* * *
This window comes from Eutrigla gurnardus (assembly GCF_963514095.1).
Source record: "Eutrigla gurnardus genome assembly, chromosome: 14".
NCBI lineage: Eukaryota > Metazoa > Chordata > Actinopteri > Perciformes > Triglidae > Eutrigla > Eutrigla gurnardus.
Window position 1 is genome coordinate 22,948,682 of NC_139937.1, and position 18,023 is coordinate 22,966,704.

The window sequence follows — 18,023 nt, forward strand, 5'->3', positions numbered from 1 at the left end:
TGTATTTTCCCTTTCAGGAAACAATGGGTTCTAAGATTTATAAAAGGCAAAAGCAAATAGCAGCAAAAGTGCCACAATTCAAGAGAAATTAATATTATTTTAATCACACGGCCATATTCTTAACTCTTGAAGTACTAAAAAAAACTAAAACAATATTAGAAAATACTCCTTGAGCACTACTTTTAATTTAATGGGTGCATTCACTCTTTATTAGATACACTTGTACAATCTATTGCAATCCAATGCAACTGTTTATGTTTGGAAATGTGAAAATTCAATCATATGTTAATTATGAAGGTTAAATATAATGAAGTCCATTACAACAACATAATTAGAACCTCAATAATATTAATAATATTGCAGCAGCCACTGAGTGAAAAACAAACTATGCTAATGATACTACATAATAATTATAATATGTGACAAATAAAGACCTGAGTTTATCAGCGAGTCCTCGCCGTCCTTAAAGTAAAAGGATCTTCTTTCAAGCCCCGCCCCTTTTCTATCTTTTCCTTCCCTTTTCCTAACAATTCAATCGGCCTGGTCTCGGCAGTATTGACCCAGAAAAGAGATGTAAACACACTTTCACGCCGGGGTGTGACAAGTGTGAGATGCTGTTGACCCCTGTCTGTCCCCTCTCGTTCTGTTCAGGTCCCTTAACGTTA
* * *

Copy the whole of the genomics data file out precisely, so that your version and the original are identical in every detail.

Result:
This window comes from Eutrigla gurnardus (assembly GCF_963514095.1).
Source record: "Eutrigla gurnardus genome assembly, chromosome: 14".
NCBI lineage: Eukaryota > Metazoa > Chordata > Actinopteri > Perciformes > Triglidae > Eutrigla > Eutrigla gurnardus.
Window position 1 is genome coordinate 22,948,682 of NC_139937.1, and position 18,023 is coordinate 22,966,704.

The window sequence follows — 18,023 nt, forward strand, 5'->3', positions numbered from 1 at the left end:
TGTATTTTCCCTTTCAGGAAACAATGGGTTCTAAGATTTATAAAAGGCAAAAGCAAATAGCAGCAAAAGTGCCACAATTCAAGAGAAATTAATATTATTTTAATCACACGGCCATATTCTTAACTCTTGAAGTACTAAAAAAAACTAAAACAATATTAGAAAATACTCCTTGAGCACTACTTTTAATTTAATGGGTGCATTCACTCTTTATTAGATACACTTGTACAATCTATTGCAATCCAATGCAACTGTTTATGTTTGGAAATGTGAAAATTCAATCATATGTTAATTATGAAGGTTAAATATAATGAAGTCCATTACAACAACATAATTAGAACCTCAATAATATTAATAATATTGCAGCAGCCACTGAGTGAAAAACAAACTATGCTAATGATACTACATAATAATTATAATATGTGACAAATAAAGACCTGAGTTTATCAGCGAGTCCTCGCCGTCCTTAAAGTAAAAGGATCTTCTTTCAAGCCCCGCCCCTTTTCTATCTTTTCCTTCCCTTTTCCTAACAATTCAATCGGCCTGGTCTCGGCAGTATTGACCCAGAAAAGAGATGTAAACACACTTTCACGCCGGGGTGTGACAAGTGTGAGATGCTGTTGACCCCTGTCTGTCCCCTCTCGTTCTGTTCAGGTCCCTTAACGTTA